Phytophthora on Abies spp. (true firs) / JKI, Julius Kühn-Institut, Federal Research Centre for Cultivated Plants ; Venche Talgø/Gary Chastagner
VerfasserTalgø, Venche ; Chastagner, Gary
KörperschaftJulius Kühn-Institut
ErschienenQuedlinburg : Julius Kühn-Institut, Federal Research Centre for Cultivated Plants, [2013]
[2nd revised edition]
Umfang1 Online-Ressource (16 Seiten = 2,45 MB) : Illustrationen
SerieJKI data sheets, plant diseases and diagnosis ; 2013, 77
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Phytophthora on Abies spp. (true firs) [2.45 mb]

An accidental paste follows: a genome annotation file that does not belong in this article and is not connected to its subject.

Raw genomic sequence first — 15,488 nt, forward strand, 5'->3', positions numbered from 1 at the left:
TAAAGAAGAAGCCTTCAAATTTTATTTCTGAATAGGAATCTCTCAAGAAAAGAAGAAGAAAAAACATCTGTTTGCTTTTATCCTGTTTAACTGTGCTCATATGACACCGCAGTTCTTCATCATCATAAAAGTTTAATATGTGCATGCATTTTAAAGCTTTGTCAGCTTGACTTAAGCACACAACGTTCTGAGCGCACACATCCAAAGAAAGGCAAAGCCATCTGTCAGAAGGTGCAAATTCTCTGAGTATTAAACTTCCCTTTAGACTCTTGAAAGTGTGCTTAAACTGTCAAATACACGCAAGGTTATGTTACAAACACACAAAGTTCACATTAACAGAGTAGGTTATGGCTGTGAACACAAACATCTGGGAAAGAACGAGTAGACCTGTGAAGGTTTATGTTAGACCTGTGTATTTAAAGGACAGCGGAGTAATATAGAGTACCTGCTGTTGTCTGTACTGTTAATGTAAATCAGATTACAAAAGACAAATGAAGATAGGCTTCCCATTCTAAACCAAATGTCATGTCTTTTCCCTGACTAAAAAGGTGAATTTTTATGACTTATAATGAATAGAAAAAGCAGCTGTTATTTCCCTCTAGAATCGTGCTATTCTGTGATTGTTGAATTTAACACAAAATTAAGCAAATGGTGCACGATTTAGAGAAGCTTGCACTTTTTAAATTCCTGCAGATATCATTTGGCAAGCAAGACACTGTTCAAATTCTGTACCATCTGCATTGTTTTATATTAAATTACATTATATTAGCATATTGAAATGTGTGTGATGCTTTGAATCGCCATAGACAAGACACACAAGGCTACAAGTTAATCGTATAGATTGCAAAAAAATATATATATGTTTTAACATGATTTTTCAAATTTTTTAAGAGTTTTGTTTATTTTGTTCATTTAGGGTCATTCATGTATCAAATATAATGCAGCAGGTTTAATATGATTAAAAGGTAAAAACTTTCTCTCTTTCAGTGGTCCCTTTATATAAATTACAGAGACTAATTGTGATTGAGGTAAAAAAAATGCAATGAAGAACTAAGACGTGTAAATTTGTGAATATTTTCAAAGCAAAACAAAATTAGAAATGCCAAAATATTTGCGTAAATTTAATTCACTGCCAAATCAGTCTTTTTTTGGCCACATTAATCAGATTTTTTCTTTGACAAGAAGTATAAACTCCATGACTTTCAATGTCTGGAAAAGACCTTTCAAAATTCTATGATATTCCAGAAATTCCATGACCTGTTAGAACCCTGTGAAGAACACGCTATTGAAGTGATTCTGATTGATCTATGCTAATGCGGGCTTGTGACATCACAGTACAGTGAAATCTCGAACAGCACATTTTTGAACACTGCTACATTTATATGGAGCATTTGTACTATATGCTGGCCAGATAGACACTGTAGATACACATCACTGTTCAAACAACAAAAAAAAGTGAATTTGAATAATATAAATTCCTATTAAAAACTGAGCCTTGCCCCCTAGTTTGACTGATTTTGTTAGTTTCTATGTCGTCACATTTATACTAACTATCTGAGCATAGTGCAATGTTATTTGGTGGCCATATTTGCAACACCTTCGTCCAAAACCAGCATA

Approximately 50 species belong to the genus Abies and they are mainly native to the temperate regions of the northern hemisphere (http://www.discoverlife.org). They play a very important environmental role in their regions of origin. Several species are also important for timber production outside their native range. Others are highly appreciated as ornamentals in landscape plantings. Because of their natural conical shape, color and strong branches for holding ornaments, true firs, especially species with excellent postharvest needle retention, are also ideally suited for use as Christmas trees and bough production. In Europe, the most common species grown as Christmas trees is Nordmann fir, while in the USA, Fraser (Abies fraseri) and noble fir (Abies procera) predominate. Other Abies-species marketed as Christmas trees include balsam fir (A. balsamea) grand fir (A. grandis), Korean fir (Abies koreana), Siberian fir (A. sibirica), subalpine fir (A. lasiocarpa), Turkish fir (A. bornmuelleriana), and white fir (A. concolor). Noble fir is the main species for bough production both in Europe and USA.